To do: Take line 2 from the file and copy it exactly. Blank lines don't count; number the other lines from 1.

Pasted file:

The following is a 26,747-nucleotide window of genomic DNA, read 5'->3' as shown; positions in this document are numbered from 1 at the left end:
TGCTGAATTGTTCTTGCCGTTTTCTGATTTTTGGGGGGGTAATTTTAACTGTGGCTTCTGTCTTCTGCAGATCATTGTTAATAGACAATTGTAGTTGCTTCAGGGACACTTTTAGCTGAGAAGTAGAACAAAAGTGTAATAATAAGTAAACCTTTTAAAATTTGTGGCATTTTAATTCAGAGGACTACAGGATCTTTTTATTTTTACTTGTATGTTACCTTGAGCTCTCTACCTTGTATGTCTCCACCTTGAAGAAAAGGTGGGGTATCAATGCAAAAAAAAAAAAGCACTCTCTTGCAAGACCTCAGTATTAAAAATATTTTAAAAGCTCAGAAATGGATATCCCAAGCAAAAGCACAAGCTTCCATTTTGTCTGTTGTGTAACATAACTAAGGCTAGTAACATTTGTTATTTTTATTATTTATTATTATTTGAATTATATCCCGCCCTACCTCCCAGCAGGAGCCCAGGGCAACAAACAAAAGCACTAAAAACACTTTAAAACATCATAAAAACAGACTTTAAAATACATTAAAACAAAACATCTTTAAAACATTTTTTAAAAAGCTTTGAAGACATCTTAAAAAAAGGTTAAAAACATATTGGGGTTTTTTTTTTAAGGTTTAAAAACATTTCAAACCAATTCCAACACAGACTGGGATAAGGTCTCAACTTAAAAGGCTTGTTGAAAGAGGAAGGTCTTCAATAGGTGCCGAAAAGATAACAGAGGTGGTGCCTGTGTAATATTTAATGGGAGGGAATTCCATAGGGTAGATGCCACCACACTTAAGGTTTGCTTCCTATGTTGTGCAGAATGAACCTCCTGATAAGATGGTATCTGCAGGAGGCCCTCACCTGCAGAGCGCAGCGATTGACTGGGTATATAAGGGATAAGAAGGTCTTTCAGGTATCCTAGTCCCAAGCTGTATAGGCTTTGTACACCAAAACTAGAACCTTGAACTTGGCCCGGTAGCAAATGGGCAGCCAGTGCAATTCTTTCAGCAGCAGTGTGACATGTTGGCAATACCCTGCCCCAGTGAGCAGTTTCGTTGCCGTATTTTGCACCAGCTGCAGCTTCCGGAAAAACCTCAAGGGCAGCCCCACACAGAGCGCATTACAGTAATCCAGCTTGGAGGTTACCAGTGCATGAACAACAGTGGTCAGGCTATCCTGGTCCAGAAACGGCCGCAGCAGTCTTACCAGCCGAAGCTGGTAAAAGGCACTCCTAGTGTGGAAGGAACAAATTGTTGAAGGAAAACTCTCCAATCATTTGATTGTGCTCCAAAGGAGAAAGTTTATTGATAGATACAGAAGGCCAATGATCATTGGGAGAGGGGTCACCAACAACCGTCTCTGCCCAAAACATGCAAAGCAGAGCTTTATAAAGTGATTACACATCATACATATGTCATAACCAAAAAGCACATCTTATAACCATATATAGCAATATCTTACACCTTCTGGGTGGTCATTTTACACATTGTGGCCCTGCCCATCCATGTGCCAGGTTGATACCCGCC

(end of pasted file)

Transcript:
TGCTGAATTGTTCTTGCCGTTTTCTGATTTTTGGGGGGGTAATTTTAACTGTGGCTTCTGTCTTCTGCAGATCATTGTTAATAGACAATTGTAGTTGCTTCAGGGACACTTTTAGCTGAGAAGTAGAACAAAAGTGTAATAATAAGTAAACCTTTTAAAATTTGTGGCATTTTAATTCAGAGGACTACAGGATCTTTTTATTTTTACTTGTATGTTACCTTGAGCTCTCTACCTTGTATGTCTCCACCTTGAAGAAAAGGTGGGGTATCAATGCAAAAAAAAAAAAGCACTCTCTTGCAAGACCTCAGTATTAAAAATATTTTAAAAGCTCAGAAATGGATATCCCAAGCAAAAGCACAAGCTTCCATTTTGTCTGTTGTGTAACATAACTAAGGCTAGTAACATTTGTTATTTTTATTATTTATTATTATTTGAATTATATCCCGCCCTACCTCCCAGCAGGAGCCCAGGGCAACAAACAAAAGCACTAAAAACACTTTAAAACATCATAAAAACAGACTTTAAAATACATTAAAACAAAACATCTTTAAAACATTTTTTAAAAAGCTTTGAAGACATCTTAAAAAAAGGTTAAAAACATATTGGGGTTTTTTTTTTAAGGTTTAAAAACATTTCAAACCAATTCCAACACAGACTGGGATAAGGTCTCAACTTAAAAGGCTTGTTGAAAGAGGAAGGTCTTCAATAGGTGCCGAAAAGATAACAGAGGTGGTGCCTGTGTAATATTTAATGGGAGGGAATTCCATAGGGTAGATGCCACCACACTTAAGGTTTGCTTCCTATGTTGTGCAGAATGAACCTCCTGATAAGATGGTATCTGCAGGAGGCCCTCACCTGCAGAGCGCAGCGATTGACTGGGTATATAAGGGATAAGAAGGTCTTTCAGGTATCCTAGTCCCAAGCTGTATAGGCTTTGTACACCAAAACTAGAACCTTGAACTTGGCCCGGTAGCAAATGGGCAGCCAGTGCAATTCTTTCAGCAGCAGTGTGACATGTTGGCAATACCCTGCCCCAGTGAGCAGTTTCGTTGCCGTATTTTGCACCAGCTGCAGCTTCCGGAAAAACCTCAAGGGCAGCCCCACACAGAGCGCATTACAGTAATCCAGCTTGGAGGTTACCAGTGCATGAACAACAGTGGTCAGGCTATCCTGGTCCAGAAACGGCCGCAGCAGTCTTACCAGCCGAAGCTGGTAAAAGGCACTCCTAGTGTGGAAGGAACAAATTGTTGAAGGAAAACTCTCCAATCATTTGATTGTGCTCCAAAGGAGAAAGTTTATTGATAGATACAGAAGGCCAATGATCATTGGGAGAGGGGTCACCAACAACCGTCTCTGCCCAAAACATGCAAAGCAGAGCTTTATAAAGTGATTACACATCATACATATGTCATAACCAAAAAGCACATCTTATAACCATATATAGCAATATCTTACACCTTCTGGGTGGTCATTTTACACATTGTGGCCCTGCCCATCCATGTGCCAGGTTGATACCCGCC